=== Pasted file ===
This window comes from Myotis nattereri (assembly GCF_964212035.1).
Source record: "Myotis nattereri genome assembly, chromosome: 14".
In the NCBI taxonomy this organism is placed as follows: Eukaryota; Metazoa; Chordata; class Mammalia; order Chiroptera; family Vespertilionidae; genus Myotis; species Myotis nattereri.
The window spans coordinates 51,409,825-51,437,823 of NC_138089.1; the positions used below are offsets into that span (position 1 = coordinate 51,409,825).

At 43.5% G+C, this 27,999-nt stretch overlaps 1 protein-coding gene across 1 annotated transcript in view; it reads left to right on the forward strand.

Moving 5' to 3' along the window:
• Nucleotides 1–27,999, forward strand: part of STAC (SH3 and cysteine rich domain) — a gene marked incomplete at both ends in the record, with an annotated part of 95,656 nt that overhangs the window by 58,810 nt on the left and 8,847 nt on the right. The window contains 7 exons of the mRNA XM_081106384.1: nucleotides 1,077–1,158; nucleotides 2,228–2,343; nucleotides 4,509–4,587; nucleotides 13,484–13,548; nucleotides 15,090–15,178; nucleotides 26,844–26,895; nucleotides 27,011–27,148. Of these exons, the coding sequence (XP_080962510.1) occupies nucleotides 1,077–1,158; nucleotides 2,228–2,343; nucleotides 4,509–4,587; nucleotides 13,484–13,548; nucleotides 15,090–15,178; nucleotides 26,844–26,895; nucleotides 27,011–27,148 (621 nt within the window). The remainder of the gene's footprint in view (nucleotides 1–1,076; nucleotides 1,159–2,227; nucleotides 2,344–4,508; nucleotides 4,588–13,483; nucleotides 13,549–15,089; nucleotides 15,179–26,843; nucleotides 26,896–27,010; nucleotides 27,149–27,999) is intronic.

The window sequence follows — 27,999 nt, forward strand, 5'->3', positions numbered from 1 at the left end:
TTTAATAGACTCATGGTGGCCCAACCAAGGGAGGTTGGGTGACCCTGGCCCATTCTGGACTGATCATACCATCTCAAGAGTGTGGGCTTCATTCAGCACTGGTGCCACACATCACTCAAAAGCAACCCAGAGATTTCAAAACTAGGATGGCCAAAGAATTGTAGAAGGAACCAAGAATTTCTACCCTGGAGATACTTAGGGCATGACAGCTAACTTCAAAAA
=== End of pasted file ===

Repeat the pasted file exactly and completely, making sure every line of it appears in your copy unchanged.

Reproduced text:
This window comes from Myotis nattereri (assembly GCF_964212035.1).
Source record: "Myotis nattereri genome assembly, chromosome: 14".
In the NCBI taxonomy this organism is placed as follows: Eukaryota; Metazoa; Chordata; class Mammalia; order Chiroptera; family Vespertilionidae; genus Myotis; species Myotis nattereri.
The window spans coordinates 51,409,825-51,437,823 of NC_138089.1; the positions used below are offsets into that span (position 1 = coordinate 51,409,825).

At 43.5% G+C, this 27,999-nt stretch overlaps 1 protein-coding gene across 1 annotated transcript in view; it reads left to right on the forward strand.

Moving 5' to 3' along the window:
• Nucleotides 1–27,999, forward strand: part of STAC (SH3 and cysteine rich domain) — a gene marked incomplete at both ends in the record, with an annotated part of 95,656 nt that overhangs the window by 58,810 nt on the left and 8,847 nt on the right. The window contains 7 exons of the mRNA XM_081106384.1: nucleotides 1,077–1,158; nucleotides 2,228–2,343; nucleotides 4,509–4,587; nucleotides 13,484–13,548; nucleotides 15,090–15,178; nucleotides 26,844–26,895; nucleotides 27,011–27,148. Of these exons, the coding sequence (XP_080962510.1) occupies nucleotides 1,077–1,158; nucleotides 2,228–2,343; nucleotides 4,509–4,587; nucleotides 13,484–13,548; nucleotides 15,090–15,178; nucleotides 26,844–26,895; nucleotides 27,011–27,148 (621 nt within the window). The remainder of the gene's footprint in view (nucleotides 1–1,076; nucleotides 1,159–2,227; nucleotides 2,344–4,508; nucleotides 4,588–13,483; nucleotides 13,549–15,089; nucleotides 15,179–26,843; nucleotides 26,896–27,010; nucleotides 27,149–27,999) is intronic.

The window sequence follows — 27,999 nt, forward strand, 5'->3', positions numbered from 1 at the left end:
TTTAATAGACTCATGGTGGCCCAACCAAGGGAGGTTGGGTGACCCTGGCCCATTCTGGACTGATCATACCATCTCAAGAGTGTGGGCTTCATTCAGCACTGGTGCCACACATCACTCAAAAGCAACCCAGAGATTTCAAAACTAGGATGGCCAAAGAATTGTAGAAGGAACCAAGAATTTCTACCCTGGAGATACTTAGGGCATGACAGCTAACTTCAAAAA